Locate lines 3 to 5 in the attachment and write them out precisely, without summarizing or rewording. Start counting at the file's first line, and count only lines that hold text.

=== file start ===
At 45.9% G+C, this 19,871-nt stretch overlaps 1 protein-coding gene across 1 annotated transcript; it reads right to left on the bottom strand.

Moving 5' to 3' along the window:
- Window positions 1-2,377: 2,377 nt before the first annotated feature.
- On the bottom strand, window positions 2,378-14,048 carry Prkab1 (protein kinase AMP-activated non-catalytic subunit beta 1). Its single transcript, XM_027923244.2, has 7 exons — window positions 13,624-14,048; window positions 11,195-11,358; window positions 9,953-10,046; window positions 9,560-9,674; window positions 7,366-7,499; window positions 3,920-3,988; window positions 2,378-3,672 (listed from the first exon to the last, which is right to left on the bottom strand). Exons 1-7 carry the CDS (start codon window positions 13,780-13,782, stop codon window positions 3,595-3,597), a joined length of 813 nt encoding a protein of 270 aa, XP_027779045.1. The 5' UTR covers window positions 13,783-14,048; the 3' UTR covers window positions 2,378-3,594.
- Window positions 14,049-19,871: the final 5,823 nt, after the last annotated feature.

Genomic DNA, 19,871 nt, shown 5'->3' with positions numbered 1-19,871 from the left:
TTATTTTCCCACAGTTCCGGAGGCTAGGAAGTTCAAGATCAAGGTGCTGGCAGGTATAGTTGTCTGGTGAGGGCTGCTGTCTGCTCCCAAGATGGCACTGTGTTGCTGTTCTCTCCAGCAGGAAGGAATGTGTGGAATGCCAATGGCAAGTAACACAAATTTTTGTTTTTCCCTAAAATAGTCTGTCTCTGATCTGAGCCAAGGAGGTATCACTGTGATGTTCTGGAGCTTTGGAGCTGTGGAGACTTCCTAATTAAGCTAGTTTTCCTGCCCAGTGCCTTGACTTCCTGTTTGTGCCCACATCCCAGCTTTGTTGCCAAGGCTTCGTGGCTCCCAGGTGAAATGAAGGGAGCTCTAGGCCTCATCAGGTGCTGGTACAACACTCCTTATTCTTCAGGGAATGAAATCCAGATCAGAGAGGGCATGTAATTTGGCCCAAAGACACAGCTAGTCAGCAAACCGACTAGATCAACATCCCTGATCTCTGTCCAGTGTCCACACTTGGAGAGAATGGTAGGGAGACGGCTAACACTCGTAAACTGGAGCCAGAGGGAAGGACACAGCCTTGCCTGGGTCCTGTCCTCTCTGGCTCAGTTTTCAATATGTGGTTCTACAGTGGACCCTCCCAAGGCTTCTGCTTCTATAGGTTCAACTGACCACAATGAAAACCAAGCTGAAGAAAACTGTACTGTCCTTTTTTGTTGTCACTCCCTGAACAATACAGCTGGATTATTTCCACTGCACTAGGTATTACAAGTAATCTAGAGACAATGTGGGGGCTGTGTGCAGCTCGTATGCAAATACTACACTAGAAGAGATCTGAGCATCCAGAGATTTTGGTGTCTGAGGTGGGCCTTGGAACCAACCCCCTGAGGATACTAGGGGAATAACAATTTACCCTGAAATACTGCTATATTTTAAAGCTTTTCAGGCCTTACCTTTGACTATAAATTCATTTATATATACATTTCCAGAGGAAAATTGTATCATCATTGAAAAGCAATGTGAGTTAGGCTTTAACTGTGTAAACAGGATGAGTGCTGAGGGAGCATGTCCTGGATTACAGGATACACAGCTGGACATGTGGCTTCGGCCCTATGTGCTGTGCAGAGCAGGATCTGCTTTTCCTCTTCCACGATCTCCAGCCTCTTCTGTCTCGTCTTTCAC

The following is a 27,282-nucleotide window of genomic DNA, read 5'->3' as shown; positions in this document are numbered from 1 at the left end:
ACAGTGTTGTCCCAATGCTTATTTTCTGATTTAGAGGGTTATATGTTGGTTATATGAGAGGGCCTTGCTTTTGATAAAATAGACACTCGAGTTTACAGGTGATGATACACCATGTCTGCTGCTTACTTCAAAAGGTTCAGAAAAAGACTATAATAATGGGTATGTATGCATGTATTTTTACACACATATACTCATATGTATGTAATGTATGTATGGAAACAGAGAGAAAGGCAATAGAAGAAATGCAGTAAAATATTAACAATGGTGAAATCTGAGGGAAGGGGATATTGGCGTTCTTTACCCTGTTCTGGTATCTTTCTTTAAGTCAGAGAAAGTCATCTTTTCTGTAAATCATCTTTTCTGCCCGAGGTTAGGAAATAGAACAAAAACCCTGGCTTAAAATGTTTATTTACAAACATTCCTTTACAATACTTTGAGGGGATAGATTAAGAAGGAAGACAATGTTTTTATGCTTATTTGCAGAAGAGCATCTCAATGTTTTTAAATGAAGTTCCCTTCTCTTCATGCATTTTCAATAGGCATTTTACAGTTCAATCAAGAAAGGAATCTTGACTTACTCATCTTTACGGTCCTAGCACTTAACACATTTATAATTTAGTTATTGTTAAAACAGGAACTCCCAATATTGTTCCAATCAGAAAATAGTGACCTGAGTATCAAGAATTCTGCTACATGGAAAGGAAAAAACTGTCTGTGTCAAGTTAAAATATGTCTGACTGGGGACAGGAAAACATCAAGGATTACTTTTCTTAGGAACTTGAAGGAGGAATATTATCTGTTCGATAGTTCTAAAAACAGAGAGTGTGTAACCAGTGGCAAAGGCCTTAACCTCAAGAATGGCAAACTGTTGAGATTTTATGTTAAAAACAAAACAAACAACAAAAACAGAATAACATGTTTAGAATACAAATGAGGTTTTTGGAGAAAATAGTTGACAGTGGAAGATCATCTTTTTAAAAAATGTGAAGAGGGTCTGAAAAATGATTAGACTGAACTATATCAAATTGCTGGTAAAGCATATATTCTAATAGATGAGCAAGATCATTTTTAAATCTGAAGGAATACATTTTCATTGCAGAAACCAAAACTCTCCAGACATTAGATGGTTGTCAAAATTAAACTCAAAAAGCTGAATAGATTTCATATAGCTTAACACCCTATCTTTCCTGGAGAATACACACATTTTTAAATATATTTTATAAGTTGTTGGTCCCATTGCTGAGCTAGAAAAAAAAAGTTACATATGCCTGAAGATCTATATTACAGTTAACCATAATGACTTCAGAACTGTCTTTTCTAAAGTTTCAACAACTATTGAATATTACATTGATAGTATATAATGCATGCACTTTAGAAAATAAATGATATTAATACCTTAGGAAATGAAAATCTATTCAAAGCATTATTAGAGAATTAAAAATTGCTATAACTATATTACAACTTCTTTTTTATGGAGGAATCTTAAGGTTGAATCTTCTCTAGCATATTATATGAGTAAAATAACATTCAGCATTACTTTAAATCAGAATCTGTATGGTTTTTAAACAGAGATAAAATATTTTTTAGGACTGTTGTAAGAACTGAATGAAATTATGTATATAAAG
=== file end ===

- Window positions 1-2,377: 2,377 nt before the first annotated feature.
- On the bottom strand, window positions 2,378-14,048 carry Prkab1 (protein kinase AMP-activated non-catalytic subunit beta 1). Its single transcript, XM_027923244.2, has 7 exons — window positions 13,624-14,048; window positions 11,195-11,358; window positions 9,953-10,046; window positions 9,560-9,674; window positions 7,366-7,499; window positions 3,920-3,988; window positions 2,378-3,672 (listed from the first exon to the last, which is right to left on the bottom strand). Exons 1-7 carry the CDS (start codon window positions 13,780-13,782, stop codon window positions 3,595-3,597), a joined length of 813 nt encoding a protein of 270 aa, XP_027779045.1. The 5' UTR covers window positions 13,783-14,048; the 3' UTR covers window positions 2,378-3,594.
- Window positions 14,049-19,871: the final 5,823 nt, after the last annotated feature.